The Aragon family was an immigrant family, 3 generations before Victoria’s father. The family began with only one grape vine, but they built their vineyard up to be very profitable. Victoria’s father was able to afford to run his vineyard and home with a staff, and to send his two children to reputable universities. The Aragon family had definitely moved up on the social class ladder since their move to America. The family seems to be in the upper middle class. All parents want their children to do better than they did. I don’t know if that will be possible for Pedro Jr. and Victoria because of the fire. The vineyard was the family’s income, and now that it is gone the family will be forced to learn new trades and begin from the bottom again.

Mr. Aragon is very concerned with the well being of his children, and he wants the best for both of them. Mr. Aragon sends his kids to the best universities, and he buys them nice things, but he doesn’t realize that they fear him. He tries so hard to keep them in line that his children would rather lie to him than disappoint him. Victoria goes so far as to have Paul, a complete stranger, come home with her and pose as her husband. At one point Victoria goes so far as to say that she hates her father because he is so hard on her. The mother and grandparents have a closer and more emotional relationship with the children. The mother and grandparents seem to know everything and be completely understanding in all circumstances. Where Alberto Aragon is hardheaded and stubborn, his wife is understanding and compassionate.

The quality of the marriage between Alberto Aragon (Victoria’s father) and Marie Aragon (Victoria’s mother) is very interesting. There is a lot of tension and high levels of marital conflict when a problem arises in the family. However, the couple is calm and loving when they are alone. Alberto appears to wear the pants in the family, but behind closed doors his wife talks him into taking more compassionate approaches to family matters. Marie talked Alberto into apologizing and being civil to Victoria and Paul. Marie understands her husband and knows that he is often irrational and hardheaded, and she makes up for him with her compassion and understanding.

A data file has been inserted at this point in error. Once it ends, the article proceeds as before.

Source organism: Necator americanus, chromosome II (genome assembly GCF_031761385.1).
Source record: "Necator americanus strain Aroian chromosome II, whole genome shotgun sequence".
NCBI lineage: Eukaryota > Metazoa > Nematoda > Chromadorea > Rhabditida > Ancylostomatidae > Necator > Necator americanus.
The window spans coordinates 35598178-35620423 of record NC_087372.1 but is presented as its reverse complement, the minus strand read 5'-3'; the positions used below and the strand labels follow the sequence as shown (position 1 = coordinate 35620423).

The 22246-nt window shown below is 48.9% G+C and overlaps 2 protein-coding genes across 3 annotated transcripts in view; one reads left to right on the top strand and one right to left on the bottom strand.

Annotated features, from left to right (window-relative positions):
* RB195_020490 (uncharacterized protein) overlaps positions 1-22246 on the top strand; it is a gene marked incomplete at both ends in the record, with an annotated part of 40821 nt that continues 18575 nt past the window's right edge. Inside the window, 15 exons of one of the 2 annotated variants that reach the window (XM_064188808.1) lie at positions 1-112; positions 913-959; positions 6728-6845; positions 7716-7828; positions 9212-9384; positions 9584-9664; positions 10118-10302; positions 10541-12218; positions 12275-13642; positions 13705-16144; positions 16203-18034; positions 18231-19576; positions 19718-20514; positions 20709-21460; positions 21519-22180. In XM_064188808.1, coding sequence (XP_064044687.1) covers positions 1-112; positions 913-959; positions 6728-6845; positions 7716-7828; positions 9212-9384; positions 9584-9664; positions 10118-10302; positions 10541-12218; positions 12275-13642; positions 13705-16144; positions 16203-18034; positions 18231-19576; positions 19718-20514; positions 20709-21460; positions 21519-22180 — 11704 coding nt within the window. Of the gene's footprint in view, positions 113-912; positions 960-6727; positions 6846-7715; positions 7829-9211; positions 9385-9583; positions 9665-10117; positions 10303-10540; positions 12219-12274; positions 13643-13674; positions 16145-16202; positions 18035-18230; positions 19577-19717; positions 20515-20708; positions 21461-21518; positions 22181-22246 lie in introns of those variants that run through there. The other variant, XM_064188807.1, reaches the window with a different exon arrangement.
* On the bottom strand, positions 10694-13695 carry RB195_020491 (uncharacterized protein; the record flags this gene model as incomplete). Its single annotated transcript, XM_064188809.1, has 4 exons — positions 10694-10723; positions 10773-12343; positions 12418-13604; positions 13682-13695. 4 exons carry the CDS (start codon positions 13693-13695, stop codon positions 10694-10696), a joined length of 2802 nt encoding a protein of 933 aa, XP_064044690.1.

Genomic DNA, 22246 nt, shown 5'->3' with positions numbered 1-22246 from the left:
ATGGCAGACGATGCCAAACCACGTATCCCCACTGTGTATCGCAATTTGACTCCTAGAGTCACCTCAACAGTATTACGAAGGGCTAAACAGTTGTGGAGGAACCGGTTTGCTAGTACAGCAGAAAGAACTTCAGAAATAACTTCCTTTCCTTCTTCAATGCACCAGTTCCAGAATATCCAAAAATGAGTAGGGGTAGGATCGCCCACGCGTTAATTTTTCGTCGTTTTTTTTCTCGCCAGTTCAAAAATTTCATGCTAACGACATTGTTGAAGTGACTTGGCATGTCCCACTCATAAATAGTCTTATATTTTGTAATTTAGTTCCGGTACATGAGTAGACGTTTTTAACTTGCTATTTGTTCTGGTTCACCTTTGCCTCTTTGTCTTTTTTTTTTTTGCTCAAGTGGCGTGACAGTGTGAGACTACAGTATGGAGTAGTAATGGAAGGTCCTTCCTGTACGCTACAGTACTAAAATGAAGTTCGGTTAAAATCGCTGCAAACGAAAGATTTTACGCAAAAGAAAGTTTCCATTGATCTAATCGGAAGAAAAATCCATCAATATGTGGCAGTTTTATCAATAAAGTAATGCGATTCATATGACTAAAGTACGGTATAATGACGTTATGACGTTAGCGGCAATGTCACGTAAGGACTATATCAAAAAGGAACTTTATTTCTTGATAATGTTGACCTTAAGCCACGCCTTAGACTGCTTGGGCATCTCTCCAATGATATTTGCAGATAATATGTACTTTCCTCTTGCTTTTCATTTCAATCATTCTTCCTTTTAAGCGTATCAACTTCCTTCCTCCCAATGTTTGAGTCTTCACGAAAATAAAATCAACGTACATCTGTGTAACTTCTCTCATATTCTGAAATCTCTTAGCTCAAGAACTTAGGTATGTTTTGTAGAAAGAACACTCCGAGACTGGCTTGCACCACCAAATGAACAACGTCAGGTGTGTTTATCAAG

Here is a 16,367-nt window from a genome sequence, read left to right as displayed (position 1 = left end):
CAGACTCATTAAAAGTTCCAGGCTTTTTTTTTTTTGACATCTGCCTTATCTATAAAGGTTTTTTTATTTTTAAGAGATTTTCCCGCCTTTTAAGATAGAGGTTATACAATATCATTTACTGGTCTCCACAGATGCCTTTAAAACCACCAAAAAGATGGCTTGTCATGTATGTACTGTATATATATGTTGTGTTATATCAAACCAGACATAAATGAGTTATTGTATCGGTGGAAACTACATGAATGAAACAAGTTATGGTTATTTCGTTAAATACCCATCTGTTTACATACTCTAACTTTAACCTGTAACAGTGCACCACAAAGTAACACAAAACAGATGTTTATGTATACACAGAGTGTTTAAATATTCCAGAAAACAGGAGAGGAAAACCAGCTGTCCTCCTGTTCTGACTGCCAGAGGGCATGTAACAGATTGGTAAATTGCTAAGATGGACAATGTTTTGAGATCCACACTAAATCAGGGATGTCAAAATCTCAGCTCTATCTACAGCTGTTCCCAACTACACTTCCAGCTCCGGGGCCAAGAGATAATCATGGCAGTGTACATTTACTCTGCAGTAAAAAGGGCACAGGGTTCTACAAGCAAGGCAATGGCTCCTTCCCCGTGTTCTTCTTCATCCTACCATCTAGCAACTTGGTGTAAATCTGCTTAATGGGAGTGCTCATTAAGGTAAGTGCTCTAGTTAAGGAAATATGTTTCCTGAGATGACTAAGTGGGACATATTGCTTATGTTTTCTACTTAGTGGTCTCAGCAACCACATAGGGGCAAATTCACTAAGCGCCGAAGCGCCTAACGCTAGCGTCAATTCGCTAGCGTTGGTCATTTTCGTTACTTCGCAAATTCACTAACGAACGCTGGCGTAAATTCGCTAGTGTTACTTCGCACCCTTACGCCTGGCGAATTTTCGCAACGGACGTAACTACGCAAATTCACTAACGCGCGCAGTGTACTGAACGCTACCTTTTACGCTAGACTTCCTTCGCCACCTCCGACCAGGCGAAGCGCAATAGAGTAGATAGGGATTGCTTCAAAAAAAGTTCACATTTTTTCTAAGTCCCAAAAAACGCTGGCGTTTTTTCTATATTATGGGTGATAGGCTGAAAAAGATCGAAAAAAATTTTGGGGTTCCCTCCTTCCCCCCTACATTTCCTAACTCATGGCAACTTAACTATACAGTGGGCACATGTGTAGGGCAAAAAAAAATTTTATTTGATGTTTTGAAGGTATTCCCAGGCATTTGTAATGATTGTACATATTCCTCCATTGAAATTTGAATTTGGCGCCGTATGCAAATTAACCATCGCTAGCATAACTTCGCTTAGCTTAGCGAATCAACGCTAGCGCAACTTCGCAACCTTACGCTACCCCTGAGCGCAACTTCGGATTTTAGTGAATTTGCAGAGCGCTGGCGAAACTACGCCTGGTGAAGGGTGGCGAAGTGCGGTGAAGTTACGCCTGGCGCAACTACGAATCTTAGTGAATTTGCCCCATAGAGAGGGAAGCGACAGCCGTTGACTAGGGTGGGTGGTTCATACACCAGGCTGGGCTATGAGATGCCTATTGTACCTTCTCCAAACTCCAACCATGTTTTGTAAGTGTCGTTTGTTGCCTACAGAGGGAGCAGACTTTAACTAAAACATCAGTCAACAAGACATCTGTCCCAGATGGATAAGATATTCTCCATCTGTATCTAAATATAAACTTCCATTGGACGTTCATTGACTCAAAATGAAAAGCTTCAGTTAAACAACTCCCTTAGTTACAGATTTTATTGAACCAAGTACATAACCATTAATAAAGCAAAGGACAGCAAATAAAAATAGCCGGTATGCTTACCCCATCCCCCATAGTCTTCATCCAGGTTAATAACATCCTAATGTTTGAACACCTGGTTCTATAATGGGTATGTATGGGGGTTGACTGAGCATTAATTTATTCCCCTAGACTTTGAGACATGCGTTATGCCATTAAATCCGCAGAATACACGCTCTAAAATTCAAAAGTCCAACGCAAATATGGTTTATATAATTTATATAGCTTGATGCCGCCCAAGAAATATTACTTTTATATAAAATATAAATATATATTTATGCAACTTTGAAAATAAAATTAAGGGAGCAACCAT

The parents of Alberto Aragon live with him, his wife and their kids. Three generations live and work together. Don Pedro had taken care of his children, and now in his old age, they were taking care of him. In a way this establishes the families identity across time. The vineyard was passed down from generation to generation, and would have continued to do so, had it not been burned to a crisp. The family stuck together through thick and thin, they looked out for and helped one another. Having the grandparents live at home has a positive influence not only on the children, but also on Alberto and Marie. The grandparents understand the nature of the family, and they try to make everything all right without making everyone upset.

A Walk In The Clouds is a wonderful film; it shows a traditional Spanish family that still carries most of its traditional values. The Aragon family shows the viewer interesting relationships between generations, in marriage, and between parents and their children. There is plenty of conflict and resolution in the film, and there is some humor too. The actors and actresses are extremely heartfelt, and it makes for a wonderful movie.

References:

Lecture by Professor Ross Parke, Thursday April 12, 2001. Riverside, CA

Lecture by Professor Ross Parke, Thursday April 19, 2001. Riverside, CA